As bits and pieces of the story fell into place, I found myself wholly drawn into the narrative, wondering what the finale would be – would it tip toward the tragic or end in bliss? The way the story unfolds also made me examine my own priorities. What is most important in life? Family? Career? Friends? Our lives are tick-tocking away with every moment we experience, so which of these priorities give way when time is limited?
Gameplay is minimal, suiting the prominence of the plot and not bogging you down with long periods of being stuck. (Puzzle mavens, consider yourselves forewarned: you won’t find any labyrinths or tone-matching or intricate mechanical conundrums here.) Each memory has a few items that you must discover but these are usually easy to find, as the object’s outline is illuminated. Clicking on one triggers a brief illustrated journal entry, and you can’t leave a memory location until you’ve found them all. When you’ve located the necessary items, a tile-based jigsaw puzzle appears across one of the doors. You simply point and click to swap the pieces into their correct position, and then exit.
For a more difficult challenge, each memory also contains four stuffed animals that have a connection to ZED’s patchwork body parts. These “fluffies” are sometimes mischievously well hidden. I doff my hat to any gamer who manages to find them all. Click on one in the environment and it acknowledges you with a squeak. Fortunately, it isn’t necessary to detect all of them in order to progress.
Played from a first-person perspective, movement is controlled via gamepad thumbsticks or the WASD keys with the mouse handling the camera. There is no inventory. The game uses autosave only, and the checkpoints kick in at the beginning of each new memory. If you collect journal-linked items and then exit the game before solving the jigsaw puzzle, the entries remain in the journal, but you’ll have to re-collect those objects in order to trigger the puzzle that opens the door.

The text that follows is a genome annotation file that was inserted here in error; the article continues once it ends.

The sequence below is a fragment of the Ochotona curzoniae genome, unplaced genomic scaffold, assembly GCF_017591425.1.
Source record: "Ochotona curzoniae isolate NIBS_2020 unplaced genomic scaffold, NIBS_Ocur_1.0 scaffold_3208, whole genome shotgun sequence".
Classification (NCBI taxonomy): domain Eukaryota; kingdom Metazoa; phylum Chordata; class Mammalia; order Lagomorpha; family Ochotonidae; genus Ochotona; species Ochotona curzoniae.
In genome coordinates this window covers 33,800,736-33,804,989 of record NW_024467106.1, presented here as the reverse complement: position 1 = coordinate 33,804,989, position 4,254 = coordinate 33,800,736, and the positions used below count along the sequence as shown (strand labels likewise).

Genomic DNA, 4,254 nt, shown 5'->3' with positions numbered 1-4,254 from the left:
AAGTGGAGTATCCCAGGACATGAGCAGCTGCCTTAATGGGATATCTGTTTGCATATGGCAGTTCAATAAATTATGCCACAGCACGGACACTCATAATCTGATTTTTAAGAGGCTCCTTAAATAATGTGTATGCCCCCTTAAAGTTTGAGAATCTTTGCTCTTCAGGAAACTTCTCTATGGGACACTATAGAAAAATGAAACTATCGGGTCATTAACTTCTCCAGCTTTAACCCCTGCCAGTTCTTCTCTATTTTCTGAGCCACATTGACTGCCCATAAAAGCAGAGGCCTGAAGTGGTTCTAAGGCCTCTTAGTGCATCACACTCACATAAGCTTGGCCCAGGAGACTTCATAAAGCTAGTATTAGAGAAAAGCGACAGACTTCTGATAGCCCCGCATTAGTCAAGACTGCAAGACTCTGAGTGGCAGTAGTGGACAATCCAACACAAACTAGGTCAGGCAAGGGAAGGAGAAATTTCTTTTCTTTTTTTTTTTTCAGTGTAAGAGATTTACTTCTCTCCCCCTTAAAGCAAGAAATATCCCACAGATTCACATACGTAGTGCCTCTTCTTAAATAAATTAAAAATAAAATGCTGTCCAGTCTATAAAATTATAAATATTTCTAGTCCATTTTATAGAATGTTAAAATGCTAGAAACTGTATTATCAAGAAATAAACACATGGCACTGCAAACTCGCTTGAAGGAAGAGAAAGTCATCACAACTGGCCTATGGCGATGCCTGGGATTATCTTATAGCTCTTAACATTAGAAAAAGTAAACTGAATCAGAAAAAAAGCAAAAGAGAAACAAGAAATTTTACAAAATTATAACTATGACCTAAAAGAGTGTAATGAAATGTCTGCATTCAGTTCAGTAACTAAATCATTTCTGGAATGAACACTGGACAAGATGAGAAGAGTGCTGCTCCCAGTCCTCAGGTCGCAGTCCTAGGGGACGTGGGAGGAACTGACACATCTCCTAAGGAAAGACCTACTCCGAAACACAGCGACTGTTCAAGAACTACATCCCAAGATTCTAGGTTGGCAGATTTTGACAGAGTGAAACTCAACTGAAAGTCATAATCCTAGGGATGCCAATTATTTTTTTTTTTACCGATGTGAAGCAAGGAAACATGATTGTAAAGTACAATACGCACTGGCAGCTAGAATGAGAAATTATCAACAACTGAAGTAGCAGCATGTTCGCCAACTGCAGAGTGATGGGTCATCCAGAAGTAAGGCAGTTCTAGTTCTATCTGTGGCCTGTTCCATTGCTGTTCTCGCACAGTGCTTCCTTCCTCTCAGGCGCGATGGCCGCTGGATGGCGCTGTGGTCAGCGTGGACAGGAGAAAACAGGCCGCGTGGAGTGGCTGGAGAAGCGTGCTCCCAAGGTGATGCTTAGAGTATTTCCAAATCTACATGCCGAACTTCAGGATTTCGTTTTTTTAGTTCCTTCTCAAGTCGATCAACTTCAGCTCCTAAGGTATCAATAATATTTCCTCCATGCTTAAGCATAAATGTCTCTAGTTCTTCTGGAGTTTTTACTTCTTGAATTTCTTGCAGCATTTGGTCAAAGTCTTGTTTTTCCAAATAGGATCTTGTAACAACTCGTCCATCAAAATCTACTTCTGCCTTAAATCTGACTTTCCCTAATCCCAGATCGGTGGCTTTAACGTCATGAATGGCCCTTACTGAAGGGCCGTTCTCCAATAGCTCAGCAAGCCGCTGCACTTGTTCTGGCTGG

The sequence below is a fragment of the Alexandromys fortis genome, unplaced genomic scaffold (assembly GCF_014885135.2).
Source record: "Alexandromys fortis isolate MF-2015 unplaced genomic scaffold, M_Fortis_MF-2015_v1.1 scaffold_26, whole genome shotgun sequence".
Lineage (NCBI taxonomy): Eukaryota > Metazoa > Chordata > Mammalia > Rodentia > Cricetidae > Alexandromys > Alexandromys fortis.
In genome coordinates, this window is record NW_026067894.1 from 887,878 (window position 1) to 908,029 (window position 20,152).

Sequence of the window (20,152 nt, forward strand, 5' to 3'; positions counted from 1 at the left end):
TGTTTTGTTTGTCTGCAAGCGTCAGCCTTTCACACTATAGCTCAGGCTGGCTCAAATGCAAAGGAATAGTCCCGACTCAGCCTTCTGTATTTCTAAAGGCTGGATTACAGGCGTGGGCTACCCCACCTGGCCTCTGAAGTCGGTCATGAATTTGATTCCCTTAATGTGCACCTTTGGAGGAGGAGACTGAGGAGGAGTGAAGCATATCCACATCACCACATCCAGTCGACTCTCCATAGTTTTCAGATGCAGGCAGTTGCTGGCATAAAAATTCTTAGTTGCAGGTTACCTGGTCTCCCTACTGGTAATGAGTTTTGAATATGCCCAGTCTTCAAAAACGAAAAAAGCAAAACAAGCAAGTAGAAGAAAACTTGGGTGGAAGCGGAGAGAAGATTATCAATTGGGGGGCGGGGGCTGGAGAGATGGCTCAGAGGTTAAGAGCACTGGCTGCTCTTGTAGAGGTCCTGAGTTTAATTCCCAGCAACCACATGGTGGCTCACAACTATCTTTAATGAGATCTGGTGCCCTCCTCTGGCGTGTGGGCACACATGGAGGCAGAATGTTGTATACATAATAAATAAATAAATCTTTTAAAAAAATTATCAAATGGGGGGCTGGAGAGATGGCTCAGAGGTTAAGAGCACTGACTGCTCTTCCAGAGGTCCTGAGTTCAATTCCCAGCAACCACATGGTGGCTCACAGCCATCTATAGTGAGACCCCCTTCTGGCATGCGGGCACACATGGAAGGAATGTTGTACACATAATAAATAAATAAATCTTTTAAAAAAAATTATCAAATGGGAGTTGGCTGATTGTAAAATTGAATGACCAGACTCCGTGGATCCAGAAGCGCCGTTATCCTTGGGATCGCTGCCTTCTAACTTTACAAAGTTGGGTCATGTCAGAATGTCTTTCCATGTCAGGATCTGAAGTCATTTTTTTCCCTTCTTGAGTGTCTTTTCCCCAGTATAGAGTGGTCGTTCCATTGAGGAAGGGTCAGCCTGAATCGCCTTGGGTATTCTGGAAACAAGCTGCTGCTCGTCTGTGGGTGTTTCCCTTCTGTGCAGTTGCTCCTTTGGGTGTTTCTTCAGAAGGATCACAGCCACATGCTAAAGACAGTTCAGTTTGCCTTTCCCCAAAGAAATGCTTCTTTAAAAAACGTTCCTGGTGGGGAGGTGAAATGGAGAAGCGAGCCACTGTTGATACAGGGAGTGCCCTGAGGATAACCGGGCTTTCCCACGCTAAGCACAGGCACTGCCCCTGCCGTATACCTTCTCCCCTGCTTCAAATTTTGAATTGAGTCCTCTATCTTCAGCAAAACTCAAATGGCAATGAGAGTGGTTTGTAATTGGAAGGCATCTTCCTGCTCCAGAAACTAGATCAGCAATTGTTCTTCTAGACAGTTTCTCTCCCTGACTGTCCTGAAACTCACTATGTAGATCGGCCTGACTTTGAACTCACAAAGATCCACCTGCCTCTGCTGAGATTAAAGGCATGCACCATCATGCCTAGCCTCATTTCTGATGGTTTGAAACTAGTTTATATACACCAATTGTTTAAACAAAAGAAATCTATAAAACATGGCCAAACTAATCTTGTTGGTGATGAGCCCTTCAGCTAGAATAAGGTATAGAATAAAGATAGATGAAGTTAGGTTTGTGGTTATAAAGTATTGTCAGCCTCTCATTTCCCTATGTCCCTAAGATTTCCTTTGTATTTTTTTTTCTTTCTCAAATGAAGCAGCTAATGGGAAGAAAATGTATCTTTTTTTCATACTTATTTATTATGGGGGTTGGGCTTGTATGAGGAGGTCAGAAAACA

While I completed the game on a standard PC monitor, ZED was actually designed with VR in mind, though playing that way comes with both benefits and drawbacks. The former is obvious: it’s far more immersive to be surrounded on all sides (and above) by a complete virtual environment, which is especially impressive in some of the grander outdoor environs. The downside is that to enjoy these views, the controls are a bit cumbersome, at least on Oculus Rift. You can still play comfortably sitting down, but sacrificing the free-roaming movement of the standard version, navigation in VR through the Rift touch controllers can only be done through incremental movements and turns, which is both more tedious and far more finicky. It’s easy to get disoriented in the labyrinthine underground sewers with all their narrow twists and turns, especially given the game’s propensity to turn you completely around after going up and down stairs for no apparent reason. Hotspots (other than the main memory items) aren’t indicated either, so you’re forced to do a bit of random clicking if you want to enjoy some of the extra interactions, though these tend to be few and far between. It’s worth checking out in VR if you have the necessary hardware, but don’t shy away from the game if you don’t, as it’s certainly not a requirement or even a definitive improvement.
It took me five hours, exploring in leisurely fashion, to make my way through this brilliant, unpredictable, fantastical world. You won’t find heavy-duty puzzling here, but there’s enough interaction, including the optional discovery challenge, to keep you engaged. Untangling memories gradually and compellingly reveals the story and various character twists. By the end you will have a sense of the highs and lows and the amazing risks that buffet an artist’s life. Recollections are often fickle, but here the fragments come together in a most convincing way. ZED’s triumphs and tragedy will not be easy to forget.
VR contribution to this article by Jack Allin.